Christopher Nolan’s tragedy

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Good morning: In today’s edition of The Industry, we look at:​

Reliving Memento, Sundance Sales, Jesse Eisenberg is a beast, Triangle of Sadness typecasting, and a newborn lamb.

Let’s go!


Christopher Nolan can’t escape Memento.

At the Sundance 2024 Opening Night Gala, which raised over $1.6M, Nolan recalled the nightmare of his post-Memento (2000) Sundance screening:

“A lot of people know that Memento came to Sundance. A lot of people know that it was a hit, and it enabled so much more that came after it for us. But not a lot of people know that what really happened with that film is we finished it, and… [we had a] screening for all of the independent distributors at the same time to try and sell the film, get a bidding war going or whatever. And they all passed.”

Nolan continued:

“No one wanted the film. In the year or so after that, we were in terrible limbo, we never knew whether anyone would ever see this film.”

Nolan praised Aaron Ryder (EP: Memento, Prod: Arrival), WME Managing Partner Dan Aloni, Bob Berney (EP: The Clovehitch Killer) and Stuart Cornfeld (prod: The Fly) for taking it upon themselves to essentially self-distribute the film.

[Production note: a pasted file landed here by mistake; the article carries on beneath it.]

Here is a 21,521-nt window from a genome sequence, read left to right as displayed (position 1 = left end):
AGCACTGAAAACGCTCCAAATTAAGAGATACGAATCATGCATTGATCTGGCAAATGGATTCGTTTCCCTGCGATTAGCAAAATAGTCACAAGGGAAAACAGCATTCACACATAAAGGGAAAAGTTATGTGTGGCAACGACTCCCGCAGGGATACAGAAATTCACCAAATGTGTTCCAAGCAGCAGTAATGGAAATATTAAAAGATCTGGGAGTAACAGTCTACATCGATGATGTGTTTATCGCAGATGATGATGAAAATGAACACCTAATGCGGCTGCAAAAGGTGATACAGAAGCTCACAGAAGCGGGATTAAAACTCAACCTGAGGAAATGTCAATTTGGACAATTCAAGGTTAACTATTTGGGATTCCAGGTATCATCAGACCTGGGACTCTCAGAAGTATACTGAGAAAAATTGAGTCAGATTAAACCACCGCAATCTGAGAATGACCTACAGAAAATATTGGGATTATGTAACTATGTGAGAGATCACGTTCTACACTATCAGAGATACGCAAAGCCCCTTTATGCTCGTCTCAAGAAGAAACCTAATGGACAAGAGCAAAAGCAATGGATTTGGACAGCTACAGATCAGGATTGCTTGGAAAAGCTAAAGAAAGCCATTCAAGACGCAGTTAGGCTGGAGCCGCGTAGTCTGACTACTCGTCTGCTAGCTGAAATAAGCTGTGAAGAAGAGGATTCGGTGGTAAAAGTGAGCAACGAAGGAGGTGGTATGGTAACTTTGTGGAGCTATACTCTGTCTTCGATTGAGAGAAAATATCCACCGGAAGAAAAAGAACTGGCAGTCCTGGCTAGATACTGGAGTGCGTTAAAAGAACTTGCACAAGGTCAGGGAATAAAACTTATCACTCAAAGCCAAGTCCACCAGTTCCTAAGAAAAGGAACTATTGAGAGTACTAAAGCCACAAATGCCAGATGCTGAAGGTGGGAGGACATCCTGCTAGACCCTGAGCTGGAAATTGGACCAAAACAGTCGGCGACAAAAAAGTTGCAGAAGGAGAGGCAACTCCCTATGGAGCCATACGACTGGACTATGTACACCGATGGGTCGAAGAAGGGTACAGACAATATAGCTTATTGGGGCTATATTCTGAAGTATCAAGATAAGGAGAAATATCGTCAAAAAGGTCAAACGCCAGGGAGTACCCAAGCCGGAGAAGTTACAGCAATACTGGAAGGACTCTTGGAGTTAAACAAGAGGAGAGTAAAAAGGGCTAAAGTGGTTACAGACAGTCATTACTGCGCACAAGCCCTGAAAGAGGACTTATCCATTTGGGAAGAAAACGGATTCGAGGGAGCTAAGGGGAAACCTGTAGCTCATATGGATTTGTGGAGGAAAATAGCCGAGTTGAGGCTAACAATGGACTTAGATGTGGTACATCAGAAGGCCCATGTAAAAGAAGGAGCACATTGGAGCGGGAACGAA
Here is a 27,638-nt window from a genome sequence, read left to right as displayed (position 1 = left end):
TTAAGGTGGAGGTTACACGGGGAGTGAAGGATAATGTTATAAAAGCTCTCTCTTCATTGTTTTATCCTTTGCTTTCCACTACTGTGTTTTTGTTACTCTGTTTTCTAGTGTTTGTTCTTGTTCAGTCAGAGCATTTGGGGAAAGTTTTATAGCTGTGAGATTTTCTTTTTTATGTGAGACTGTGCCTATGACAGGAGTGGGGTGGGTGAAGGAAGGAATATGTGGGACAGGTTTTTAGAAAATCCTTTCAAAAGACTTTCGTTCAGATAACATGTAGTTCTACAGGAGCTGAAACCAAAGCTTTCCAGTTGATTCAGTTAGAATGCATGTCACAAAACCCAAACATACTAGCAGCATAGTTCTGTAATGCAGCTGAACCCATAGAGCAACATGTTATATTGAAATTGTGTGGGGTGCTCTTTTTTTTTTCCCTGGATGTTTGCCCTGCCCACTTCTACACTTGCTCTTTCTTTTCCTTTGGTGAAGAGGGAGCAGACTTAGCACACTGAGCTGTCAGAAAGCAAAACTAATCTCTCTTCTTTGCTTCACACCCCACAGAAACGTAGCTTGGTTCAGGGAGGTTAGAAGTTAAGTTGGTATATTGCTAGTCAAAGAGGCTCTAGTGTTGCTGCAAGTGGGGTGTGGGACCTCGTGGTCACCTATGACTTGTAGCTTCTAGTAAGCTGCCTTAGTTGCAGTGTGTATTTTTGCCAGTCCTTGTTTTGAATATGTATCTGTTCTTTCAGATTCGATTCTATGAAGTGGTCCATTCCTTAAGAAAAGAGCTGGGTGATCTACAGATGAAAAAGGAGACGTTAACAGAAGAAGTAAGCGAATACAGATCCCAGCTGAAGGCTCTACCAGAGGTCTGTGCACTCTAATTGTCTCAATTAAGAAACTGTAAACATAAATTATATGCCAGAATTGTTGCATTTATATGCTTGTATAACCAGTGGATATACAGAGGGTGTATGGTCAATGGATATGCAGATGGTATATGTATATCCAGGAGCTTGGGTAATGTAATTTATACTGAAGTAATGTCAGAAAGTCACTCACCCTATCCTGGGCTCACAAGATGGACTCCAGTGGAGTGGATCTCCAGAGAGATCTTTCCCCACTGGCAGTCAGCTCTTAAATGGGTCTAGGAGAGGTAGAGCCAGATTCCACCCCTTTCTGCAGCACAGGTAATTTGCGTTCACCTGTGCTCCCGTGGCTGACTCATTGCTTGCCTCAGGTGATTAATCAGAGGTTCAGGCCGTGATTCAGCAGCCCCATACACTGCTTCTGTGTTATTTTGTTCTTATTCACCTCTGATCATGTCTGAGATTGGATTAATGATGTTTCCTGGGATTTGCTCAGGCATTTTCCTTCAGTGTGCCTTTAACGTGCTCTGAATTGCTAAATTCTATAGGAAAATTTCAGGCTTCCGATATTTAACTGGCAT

Shockingly, Memento’s impact at Sundance was vital to his latest film, Oppenheimer, getting the green light.

Nolan discussed a frightening make-or-break-it call with the CEO of Comcast (parent company of Universal):

“We’ve just sold his studio, a three-hour film about quantum physics and the apocalypse, and it’s R-rated. I don’t know, maybe somebody finally figured out what we’d done or whatever.”

When the Head of Comcast opened the call by mentioning he’d attended the 1999 Sundance screening of Memento and loved the film, Nolan was relieved… and slightly crestfallen: